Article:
The majority of settlements within the Vale date to the Saxon period, some being mentioned in Doomsday in 1086. The spatial arrangement of buildings is distinctive, generally clustered around small, triangular greens or common land called ‘tyes’.
The significant medieval stone-built churches stand as landmarks and icons to an earlier period of prosperity, reinforcing local identity and featuring in many artist’s depictions of the landscape.
Ancient lanes, grass verges and hedges
These winding lanes possess an intrinsic quality in their own right that offers a very particular landscape experience to those who travel along them.
The sinuous pattern of lanes and roads is likely to reflect very early patterns of movement within the valley, dating back to prehistoric times. Mainly however, there is more concrete evidence relating to the use of these lanes in the Anglo-Saxon period.
Many of the lanes cross the Vale at right angles to the river and may relate to the moving of livestock from the valley floor pastures to the heaths/common land on the upper slopes. Crossing points of the river were established and arc little changed today, leaving some areas of the Vale relatively inaccessible.
Woodland and trees
Woodland and trees are an essential part of the Vale’s character, enclosing lanes, enhancing landform and framing views.
There are no extensive areas of woodland however; small copses, farm woods and overlapping lines of hedgerow trees are more typical and together create the impression of a well-wooded landscape.
Dedham Vale AONB does in fact have just over 12% woodland cover. Over 80% of this woodland is broadleaved, 15% coniferous and 7% ancient woodland. Mature oak trees are common in hedgerows or as isolated trees in fields on the lower slopes, with elm, thorn, oak, hazel and field maple in hedgerows.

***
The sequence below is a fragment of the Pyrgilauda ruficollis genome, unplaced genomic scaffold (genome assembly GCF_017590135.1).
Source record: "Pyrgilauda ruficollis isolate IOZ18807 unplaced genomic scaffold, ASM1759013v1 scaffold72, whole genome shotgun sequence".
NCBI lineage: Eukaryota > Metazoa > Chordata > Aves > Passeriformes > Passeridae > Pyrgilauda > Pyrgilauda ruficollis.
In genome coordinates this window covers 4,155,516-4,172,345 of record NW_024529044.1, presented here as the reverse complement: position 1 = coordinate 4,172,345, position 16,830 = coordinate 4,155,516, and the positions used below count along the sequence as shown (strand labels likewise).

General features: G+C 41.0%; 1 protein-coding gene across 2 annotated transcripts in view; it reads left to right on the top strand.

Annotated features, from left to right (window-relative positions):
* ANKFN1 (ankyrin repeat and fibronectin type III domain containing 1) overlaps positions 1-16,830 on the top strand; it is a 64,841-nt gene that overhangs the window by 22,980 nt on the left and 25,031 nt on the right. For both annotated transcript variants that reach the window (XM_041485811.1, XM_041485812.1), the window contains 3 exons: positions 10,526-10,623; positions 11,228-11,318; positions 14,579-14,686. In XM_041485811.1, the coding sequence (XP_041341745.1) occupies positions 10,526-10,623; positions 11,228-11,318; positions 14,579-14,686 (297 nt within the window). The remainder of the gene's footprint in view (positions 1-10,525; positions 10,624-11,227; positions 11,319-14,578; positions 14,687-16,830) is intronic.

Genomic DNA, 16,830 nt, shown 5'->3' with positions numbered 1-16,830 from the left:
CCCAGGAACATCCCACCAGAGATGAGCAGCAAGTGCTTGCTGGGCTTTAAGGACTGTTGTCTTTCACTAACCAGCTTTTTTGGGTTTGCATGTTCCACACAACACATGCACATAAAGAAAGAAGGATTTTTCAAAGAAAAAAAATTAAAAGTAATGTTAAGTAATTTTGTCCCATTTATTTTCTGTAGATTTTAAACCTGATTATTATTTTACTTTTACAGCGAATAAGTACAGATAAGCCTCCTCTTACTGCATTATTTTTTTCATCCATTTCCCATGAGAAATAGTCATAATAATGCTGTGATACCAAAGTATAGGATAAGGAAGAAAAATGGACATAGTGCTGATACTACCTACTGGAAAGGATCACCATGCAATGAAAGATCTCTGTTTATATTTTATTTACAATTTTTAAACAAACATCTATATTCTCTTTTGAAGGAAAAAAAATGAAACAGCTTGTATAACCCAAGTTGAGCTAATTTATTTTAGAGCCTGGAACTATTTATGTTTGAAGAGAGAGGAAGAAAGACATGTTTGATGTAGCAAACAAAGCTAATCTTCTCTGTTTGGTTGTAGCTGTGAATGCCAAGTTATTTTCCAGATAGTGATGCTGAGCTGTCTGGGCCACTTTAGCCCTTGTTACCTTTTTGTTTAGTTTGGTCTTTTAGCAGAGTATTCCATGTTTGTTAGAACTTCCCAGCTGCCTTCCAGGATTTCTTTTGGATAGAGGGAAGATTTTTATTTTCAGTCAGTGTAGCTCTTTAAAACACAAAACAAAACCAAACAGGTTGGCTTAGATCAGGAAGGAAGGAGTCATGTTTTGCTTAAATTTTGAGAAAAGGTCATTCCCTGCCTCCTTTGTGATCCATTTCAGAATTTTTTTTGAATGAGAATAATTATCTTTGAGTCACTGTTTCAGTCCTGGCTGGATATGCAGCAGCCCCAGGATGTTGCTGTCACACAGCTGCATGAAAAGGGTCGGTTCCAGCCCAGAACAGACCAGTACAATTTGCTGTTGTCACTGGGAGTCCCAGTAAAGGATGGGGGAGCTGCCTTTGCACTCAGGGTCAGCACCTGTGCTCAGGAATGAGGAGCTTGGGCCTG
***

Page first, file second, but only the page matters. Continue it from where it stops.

Further up the valley sides holly, pine, and ash become more common, with yew and laurel occurring around settlements and areas of remnant parkland.
The pattern of enclosure has also been significantly altered by land ownership over the centuries.
The development of medieval deer parks such as Giffords Hall, and 17th century halls and parkland, such as Smallbridge and Tendring Hall, have also left their mark in woodland distribution, pasture fields and enclosure patterns.
A mixture of field patterns occurs within the Vale. Patterns vary, from early enclosure on the valley sides, draining of the floodplain, enclosure of former common, to more recent hedgerow removal and field enlargement.
Although a great mixture of patterns exist, the valley sides generally reflect a small scale enclosure pattern, associated with villages, while larger fields are visible in areas of former common on the upper slopes.
Most of the land in Dedham Vale is agricultural, with the majority of land used for arable crops and bare fallow.
Fields are generally small-scale and laid out in an irregular medieval pattern and marked by ancient, species-rich hedgerows. Permanent grass is also common agricultural land use, covering a third of the AONB.